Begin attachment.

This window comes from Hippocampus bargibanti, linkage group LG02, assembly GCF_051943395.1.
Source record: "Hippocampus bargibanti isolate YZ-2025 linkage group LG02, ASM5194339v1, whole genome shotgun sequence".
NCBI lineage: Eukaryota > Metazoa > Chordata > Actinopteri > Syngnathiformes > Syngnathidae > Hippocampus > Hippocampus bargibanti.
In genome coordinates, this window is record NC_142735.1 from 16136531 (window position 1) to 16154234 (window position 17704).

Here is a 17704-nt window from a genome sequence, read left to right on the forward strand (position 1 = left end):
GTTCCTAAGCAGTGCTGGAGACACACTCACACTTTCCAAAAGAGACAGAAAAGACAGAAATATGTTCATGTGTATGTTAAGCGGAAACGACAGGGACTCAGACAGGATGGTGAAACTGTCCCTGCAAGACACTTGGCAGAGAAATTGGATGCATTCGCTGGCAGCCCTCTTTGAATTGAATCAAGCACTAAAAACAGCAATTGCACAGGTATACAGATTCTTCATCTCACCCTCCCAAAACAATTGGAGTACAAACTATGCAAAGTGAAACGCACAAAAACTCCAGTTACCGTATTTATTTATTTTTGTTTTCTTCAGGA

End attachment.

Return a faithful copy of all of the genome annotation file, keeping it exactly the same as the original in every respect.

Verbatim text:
This window comes from Hippocampus bargibanti, linkage group LG02, assembly GCF_051943395.1.
Source record: "Hippocampus bargibanti isolate YZ-2025 linkage group LG02, ASM5194339v1, whole genome shotgun sequence".
NCBI lineage: Eukaryota > Metazoa > Chordata > Actinopteri > Syngnathiformes > Syngnathidae > Hippocampus > Hippocampus bargibanti.
In genome coordinates, this window is record NC_142735.1 from 16136531 (window position 1) to 16154234 (window position 17704).

Here is a 17704-nt window from a genome sequence, read left to right on the forward strand (position 1 = left end):
GTTCCTAAGCAGTGCTGGAGACACACTCACACTTTCCAAAAGAGACAGAAAAGACAGAAATATGTTCATGTGTATGTTAAGCGGAAACGACAGGGACTCAGACAGGATGGTGAAACTGTCCCTGCAAGACACTTGGCAGAGAAATTGGATGCATTCGCTGGCAGCCCTCTTTGAATTGAATCAAGCACTAAAAACAGCAATTGCACAGGTATACAGATTCTTCATCTCACCCTCCCAAAACAATTGGAGTACAAACTATGCAAAGTGAAACGCACAAAAACTCCAGTTACCGTATTTATTTATTTTTGTTTTCTTCAGGA